Editor’s note: On May 5, the Labrador North Chamber of Commerce (LNCC) wrote the following letter to Jason Kenney, federal Minister of Employment and Social Development and Minister of Multiculturalism.
On behalf of the Labrador North Chamber of Commerce (LNCC), this letter is in responses to your government’s decision to suspend the Temporary Foreign Worker Program, and the devastating effect this decision will have on the business community of Central Labrador.
The Town of Happy Valley-Goose Bay, along with other communities in Labrador, is currently experiencing an economic boom due to large-scale projects such as the Muskrat Falls Hydroelectric Project and numerous mining developments.
These projects employ many Canadians from across the country, but because of Labrador’s remoteness, competition with employment in other jurisdictions, and a population that is not growing in pace with the demand for workers, skilled and unskilled labour are in short supply in our region.
In recent years, the Temporary Foreign Worker Program (TFWP) has been utilized by many local businesses to fill human resource gaps, especially in the service sector. As large-scale developments have and will continue to advance, regional employers have found themselves with no alternative to the TFWP as they receive few, if any, local or Canadian applicants.
As a result, Happy Valley-Goose Bay has seen significant growth in our ethnic population. This has brought with it a welcome sense of diversity and cultural integration throughout the region, which has been positive for both Labrador residents and the foreign workers themselves.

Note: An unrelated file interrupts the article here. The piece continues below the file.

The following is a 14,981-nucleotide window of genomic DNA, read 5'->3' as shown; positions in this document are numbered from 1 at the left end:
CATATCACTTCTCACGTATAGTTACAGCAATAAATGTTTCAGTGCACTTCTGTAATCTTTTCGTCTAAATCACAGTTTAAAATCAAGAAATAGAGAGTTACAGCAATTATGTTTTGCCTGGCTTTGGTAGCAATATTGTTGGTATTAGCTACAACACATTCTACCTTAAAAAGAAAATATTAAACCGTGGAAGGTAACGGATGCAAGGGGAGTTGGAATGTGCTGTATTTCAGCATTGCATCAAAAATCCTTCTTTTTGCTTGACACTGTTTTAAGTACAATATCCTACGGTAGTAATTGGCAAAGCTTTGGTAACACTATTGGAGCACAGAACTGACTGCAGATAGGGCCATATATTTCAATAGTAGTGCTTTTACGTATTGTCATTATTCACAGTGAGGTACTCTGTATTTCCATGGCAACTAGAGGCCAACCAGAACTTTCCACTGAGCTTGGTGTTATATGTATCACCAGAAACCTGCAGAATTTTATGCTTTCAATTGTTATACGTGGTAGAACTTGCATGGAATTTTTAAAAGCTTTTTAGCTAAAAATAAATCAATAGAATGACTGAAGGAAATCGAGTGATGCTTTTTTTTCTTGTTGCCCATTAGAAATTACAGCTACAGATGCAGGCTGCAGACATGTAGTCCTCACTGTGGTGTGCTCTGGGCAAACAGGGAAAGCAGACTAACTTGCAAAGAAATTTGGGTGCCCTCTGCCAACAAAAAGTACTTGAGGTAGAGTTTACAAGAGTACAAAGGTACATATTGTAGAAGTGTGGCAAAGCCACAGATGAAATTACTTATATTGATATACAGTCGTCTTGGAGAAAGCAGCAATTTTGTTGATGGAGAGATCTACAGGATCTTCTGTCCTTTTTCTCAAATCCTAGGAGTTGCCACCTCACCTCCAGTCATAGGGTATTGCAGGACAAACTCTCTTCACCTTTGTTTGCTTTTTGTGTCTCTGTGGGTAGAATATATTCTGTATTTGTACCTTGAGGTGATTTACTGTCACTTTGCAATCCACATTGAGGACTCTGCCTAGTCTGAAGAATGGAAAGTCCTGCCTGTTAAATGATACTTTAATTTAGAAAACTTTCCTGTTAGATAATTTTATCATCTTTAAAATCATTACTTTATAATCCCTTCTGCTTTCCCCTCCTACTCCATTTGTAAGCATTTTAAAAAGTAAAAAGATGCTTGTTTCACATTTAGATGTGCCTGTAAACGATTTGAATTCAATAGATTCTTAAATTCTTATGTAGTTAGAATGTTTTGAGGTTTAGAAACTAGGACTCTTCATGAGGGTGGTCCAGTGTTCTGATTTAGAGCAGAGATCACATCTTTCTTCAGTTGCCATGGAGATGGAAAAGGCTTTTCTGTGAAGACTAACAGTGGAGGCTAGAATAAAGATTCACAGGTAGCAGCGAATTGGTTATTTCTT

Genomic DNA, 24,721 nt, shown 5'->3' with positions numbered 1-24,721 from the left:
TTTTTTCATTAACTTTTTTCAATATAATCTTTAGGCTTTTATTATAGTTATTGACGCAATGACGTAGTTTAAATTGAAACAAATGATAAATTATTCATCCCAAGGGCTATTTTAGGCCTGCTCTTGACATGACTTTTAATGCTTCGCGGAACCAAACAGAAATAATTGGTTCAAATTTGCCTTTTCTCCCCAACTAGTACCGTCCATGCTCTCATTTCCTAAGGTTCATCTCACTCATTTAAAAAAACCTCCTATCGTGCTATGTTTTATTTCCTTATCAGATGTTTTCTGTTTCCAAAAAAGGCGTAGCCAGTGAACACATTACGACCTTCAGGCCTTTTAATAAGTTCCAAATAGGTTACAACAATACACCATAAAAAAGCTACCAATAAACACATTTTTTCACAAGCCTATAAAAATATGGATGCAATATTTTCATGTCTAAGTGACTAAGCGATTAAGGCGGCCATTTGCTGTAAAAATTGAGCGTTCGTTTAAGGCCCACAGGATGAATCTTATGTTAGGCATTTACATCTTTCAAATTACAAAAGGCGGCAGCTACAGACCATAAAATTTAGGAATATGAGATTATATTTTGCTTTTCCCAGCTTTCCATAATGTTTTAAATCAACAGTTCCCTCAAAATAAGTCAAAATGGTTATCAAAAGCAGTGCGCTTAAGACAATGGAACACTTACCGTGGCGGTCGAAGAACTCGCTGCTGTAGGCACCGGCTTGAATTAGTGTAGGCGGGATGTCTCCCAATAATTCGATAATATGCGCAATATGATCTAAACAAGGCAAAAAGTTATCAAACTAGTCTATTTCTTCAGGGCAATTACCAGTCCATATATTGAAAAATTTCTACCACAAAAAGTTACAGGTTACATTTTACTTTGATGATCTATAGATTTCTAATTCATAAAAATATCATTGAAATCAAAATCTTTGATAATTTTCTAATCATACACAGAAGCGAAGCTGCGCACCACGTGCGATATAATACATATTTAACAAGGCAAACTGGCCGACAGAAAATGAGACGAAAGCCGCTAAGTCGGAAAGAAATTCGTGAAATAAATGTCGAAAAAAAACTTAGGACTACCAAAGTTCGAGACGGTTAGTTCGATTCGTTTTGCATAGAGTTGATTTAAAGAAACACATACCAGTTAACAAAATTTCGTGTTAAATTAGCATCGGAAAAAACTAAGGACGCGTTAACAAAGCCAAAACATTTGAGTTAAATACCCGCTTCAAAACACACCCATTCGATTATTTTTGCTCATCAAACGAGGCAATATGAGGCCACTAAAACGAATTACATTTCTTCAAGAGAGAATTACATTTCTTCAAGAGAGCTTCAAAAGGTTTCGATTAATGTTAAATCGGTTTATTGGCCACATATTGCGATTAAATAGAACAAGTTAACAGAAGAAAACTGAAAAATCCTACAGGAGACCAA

In fact, most of our foreign workers have become valued and contributing members of our community, and thusly, Canada. These workers have also brought new perspectives and a dedicated work ethic that influences and improves operations and service levels.
With the suspension of the program, many of our businesses are facing a major crisis.
With simply no Canadian applicants to fill many positions, a number of our businesses are confronted with reduced hours of operation, and in some cases, closure.
In addition, with employment contracts coming to an end for many of the region’s foreign workers, they will be forced to return to their home countries.
While the LNCC does not condone mistreatment of the employees that participate in the program, it is unfair to penalize every employer because of the few examples portrayed in the media, as most business people participating in the program treat foreign employees fairly and equitably.
We understand the issue is complex, however sweeping program suspensions or further restrictions are not the answer, especially in rural areas with high levels of employment.
As such, the LNCC is requesting the Government of Canada immediately reverse its decision to suspend the program, proceed to deal appropriately with those that are abusing the program, and continue with the TFWP where it has been an important support for rural economies.
We hope you will consider the perspective and challenges of small and rural business when considering the road ahead for the Temporary Foreign Worker Program.
— Sterling Peyton is president of the Labrador North Chamber of Commerce